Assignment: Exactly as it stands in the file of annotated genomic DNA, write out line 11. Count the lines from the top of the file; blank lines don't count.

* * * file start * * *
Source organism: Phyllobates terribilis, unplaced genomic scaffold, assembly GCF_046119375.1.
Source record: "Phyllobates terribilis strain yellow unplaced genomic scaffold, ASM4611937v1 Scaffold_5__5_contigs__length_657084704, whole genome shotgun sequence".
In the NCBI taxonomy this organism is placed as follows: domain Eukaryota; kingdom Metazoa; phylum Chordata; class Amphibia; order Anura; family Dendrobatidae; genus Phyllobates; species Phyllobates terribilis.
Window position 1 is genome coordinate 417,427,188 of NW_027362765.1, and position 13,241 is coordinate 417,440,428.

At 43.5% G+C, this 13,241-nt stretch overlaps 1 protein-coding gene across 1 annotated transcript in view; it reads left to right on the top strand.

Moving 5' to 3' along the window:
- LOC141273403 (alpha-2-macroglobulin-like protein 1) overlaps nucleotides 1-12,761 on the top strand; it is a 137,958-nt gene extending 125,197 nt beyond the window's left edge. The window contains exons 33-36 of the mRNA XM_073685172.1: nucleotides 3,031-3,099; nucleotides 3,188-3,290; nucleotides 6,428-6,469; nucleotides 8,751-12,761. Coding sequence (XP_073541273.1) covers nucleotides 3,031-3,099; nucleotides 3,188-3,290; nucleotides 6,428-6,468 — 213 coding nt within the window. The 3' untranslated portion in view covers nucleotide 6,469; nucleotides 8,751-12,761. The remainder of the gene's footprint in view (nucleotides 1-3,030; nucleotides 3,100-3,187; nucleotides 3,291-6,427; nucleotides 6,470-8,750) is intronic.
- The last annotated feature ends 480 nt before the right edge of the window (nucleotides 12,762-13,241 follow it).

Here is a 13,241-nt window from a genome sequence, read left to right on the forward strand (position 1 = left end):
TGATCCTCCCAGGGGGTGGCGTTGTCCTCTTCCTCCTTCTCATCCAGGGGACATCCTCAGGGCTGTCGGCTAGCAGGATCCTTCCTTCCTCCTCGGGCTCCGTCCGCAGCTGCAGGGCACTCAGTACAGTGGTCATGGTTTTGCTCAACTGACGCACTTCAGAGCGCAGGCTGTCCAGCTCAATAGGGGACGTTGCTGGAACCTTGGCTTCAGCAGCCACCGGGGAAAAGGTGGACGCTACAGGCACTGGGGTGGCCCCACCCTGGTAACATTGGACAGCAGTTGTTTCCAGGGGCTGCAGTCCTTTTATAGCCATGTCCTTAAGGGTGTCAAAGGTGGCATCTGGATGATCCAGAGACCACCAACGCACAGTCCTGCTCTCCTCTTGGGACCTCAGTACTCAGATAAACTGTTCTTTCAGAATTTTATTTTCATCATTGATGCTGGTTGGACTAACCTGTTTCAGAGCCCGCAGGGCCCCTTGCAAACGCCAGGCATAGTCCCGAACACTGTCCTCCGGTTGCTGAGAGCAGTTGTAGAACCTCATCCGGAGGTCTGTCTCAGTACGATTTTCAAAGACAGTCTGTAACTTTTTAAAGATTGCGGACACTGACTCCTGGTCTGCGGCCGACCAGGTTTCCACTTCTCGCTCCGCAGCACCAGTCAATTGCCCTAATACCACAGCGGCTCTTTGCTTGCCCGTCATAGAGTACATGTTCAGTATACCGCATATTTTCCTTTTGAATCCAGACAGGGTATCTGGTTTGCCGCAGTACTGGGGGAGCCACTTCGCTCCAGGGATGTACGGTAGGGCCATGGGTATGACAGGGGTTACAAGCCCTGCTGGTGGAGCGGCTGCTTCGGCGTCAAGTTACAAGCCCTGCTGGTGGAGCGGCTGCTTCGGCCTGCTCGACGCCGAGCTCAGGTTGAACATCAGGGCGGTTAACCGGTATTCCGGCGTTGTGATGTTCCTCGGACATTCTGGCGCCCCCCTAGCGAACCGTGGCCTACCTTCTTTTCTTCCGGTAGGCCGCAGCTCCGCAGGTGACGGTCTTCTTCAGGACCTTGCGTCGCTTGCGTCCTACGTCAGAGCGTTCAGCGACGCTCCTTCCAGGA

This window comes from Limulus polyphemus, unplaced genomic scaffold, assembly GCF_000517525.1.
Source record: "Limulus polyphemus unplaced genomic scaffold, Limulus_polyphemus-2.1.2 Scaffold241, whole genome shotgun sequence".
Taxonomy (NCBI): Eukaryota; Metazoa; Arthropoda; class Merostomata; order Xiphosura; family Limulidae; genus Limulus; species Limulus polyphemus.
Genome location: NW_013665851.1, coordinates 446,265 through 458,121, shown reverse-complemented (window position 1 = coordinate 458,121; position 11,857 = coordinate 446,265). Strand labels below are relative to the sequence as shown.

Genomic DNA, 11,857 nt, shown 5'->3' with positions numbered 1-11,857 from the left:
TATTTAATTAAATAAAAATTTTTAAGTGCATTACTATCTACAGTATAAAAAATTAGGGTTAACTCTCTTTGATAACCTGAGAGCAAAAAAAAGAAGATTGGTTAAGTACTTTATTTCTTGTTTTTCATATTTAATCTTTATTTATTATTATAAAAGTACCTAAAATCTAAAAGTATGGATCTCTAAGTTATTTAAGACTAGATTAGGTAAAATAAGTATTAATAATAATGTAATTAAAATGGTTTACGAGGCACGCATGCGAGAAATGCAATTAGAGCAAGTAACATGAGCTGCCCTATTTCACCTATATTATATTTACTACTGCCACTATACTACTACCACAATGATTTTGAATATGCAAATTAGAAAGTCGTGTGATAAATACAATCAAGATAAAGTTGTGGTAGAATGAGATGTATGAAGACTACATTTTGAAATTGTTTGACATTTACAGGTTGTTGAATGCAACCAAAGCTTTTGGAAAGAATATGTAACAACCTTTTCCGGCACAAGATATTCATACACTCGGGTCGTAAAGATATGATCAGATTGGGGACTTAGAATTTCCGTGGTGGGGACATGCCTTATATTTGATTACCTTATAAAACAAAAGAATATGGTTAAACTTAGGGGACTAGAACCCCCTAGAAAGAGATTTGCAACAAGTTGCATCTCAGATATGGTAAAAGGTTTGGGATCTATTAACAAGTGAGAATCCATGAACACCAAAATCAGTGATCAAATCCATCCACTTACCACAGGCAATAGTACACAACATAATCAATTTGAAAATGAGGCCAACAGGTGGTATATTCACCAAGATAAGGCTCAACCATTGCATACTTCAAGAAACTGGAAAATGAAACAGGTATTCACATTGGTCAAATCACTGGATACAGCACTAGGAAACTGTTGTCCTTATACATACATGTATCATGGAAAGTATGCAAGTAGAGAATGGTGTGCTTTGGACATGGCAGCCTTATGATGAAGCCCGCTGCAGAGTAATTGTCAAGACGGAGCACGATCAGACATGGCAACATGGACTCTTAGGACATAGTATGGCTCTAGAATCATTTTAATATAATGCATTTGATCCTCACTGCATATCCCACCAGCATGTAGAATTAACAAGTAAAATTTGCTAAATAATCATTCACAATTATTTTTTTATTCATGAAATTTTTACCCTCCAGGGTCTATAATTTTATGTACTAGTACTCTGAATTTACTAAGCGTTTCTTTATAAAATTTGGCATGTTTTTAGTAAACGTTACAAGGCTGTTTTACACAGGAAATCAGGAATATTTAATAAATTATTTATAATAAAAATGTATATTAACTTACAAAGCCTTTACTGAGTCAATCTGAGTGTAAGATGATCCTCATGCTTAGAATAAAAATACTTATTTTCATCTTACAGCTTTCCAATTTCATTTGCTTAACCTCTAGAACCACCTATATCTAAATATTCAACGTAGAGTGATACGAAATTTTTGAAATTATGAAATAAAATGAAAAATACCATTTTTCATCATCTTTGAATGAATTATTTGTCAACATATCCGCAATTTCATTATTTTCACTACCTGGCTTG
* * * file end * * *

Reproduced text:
This window comes from Limulus polyphemus, unplaced genomic scaffold, assembly GCF_000517525.1.